Bamboo and Species Conservation  

Main Contributor: Sarah Hamann

Other Contributors: Apsana Kafle, Sara Stuttaford, Arthur Lindhjem

Bamboo and Species Conservation 

What do pandas, rhinos, gorillas, elephants, and tigers all have in common? At least one type of their species is currently on the IUCN’s critically endangered list which means they are in imminent danger of being wiped out completely.

Illegal trafficking, climate change, habitat fragmentation, and human-wildlife conflict are a few examples on a laundry list that contribute to their diminishing numbers. Conservationists believe that survival from global extinction will rely on active conservation efforts and interventions instead of more passive measures traditionally relied upon.

The sad truth is that once a species is gone, there is no turning back which makes strategic, active conservation efforts more important than ever. One often-overlooked natural resource that can help in multiple ways is bamboo.

How bamboo can help vulnerable species from extinction

Bamboo can create buffer zones around habitat conservation areas to add an extra layer of protection.

Bamboo can create corridors between patches of habitat to allow for a greater expanse of movement and connectivity of species between separated wildlife populations.
Bamboo can create an alternative to non-timber forest products. Local communities that rely on those products for survival can turn to bamboo instead of entering protected habitat.
Bamboo can mitigate deforestation, climate change, and forest degradation which all threaten the rich biodiversity of species in forests.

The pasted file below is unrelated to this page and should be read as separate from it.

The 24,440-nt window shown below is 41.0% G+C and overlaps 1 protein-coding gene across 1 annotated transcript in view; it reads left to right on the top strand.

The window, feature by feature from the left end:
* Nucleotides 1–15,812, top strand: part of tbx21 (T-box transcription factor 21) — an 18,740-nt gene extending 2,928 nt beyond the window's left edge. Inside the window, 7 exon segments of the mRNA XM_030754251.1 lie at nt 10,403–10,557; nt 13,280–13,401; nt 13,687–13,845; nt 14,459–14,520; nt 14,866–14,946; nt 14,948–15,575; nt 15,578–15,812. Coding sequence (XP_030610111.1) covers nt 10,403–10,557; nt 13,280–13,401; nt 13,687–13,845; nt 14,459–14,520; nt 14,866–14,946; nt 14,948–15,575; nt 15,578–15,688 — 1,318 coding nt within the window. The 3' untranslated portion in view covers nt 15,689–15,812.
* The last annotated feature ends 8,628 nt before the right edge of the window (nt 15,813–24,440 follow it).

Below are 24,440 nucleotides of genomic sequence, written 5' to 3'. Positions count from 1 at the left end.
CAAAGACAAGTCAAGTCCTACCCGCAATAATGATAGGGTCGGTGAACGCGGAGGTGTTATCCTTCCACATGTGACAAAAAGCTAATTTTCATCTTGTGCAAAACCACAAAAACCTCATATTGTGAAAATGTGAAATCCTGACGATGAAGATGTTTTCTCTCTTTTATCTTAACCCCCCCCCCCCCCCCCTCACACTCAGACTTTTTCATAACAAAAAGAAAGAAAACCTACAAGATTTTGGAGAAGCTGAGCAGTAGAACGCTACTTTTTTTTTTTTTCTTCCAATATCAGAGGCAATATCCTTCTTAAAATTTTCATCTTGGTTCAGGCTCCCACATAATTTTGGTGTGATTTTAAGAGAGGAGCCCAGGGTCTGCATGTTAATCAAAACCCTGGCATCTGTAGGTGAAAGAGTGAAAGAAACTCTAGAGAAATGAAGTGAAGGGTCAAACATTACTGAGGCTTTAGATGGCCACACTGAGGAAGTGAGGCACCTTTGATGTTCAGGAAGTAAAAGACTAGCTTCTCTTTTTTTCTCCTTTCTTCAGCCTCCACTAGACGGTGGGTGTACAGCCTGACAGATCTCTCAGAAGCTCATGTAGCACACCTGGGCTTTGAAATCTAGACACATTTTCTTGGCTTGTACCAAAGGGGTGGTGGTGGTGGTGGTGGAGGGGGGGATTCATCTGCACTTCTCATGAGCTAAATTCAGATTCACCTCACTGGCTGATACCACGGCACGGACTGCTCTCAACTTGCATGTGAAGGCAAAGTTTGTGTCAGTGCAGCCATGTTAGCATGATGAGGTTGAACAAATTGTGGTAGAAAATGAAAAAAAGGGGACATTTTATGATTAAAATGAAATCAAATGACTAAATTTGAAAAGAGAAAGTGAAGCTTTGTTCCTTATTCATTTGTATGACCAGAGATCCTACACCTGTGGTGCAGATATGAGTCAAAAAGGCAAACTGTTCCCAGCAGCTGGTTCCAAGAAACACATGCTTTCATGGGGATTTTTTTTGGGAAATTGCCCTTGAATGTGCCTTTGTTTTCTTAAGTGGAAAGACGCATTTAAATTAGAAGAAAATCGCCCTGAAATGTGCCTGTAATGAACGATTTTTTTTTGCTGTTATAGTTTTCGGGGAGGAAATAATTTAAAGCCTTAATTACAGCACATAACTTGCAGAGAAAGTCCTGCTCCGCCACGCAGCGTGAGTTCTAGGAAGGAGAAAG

Bamboo
In Action

The biggest threat to pandas right now is habitat fragmentation and isolation. Small isolated populations stuck on islands of habitat can lead to a complete dying out of the species. A bamboo corridor established in the Min Mountains of China has already led to an increase of panda activity between previously isolated populations.

Poverty alleviation and protecting biodiversity go hand and hand by using bamboo as a buffer zone around two national parks in East Africa. Bamboo is providing local communities, who are now invested in bamboo management, with construction materials while protecting the local mountain gorillas.
Bamboo fights climate change by absorbing as much as 12 tons of carbon dioxide per hectare per year, giving the plant a potentially crucial role in stabilizing our planet’s atmosphere.

Bamboo has been referred to as green gold as it becomes increasingly popular as a renewable, sustainable, and versatile material. Unfortunately, its popularity is not spreading fast enough and it has to offer as a natural resource that has not been fully appreciated or taken advantage of. It is becoming exceedingly imperative to educate the public and start using it to its full capacity. Hopefully, for the sake of critically endangered species, people start to take notice.

 

 

Additional Resources on this topic  

Sources

“Bamboo, Rattan, and Forest Biodiversity.” Global Landscapes Forum, 22 Mar. 2020, www.globallandscapesforum.org/glf-news/bamboo-rattan-and-forest-biodiversity/.

Yin, Kaipu. “Corridor Connecting Giant Panda Habitats from North to South in the Min Mountains, Sichuan, China.” ResearchGate, Chinese Academy of Sciences, Dec. 2006, www.researchgate.net/publication/50374228_Corridor_connecting_giant_panda_habitats_from_north_to_south_in_the_Min_Mountains_Sichuan_China.

Team, The ASEAN Post. “Fighting Climate Change with Bamboo.” The ASEAN Post, 9 May 2019, theaseanpost.com/article/fighting-climate-change-bamboo.

Contributor: Sarah Stuttaford

Panda Eating Bamboo 

 

Contributor: Sarah Hamann 

Video available here

Nat Geo Panda Bamboo 

 

Contributor: Sarah Hamann 

Video available here

Nat Geo Rare Giant Panda  

 

Contributor: Sarah Hamann 

Video available here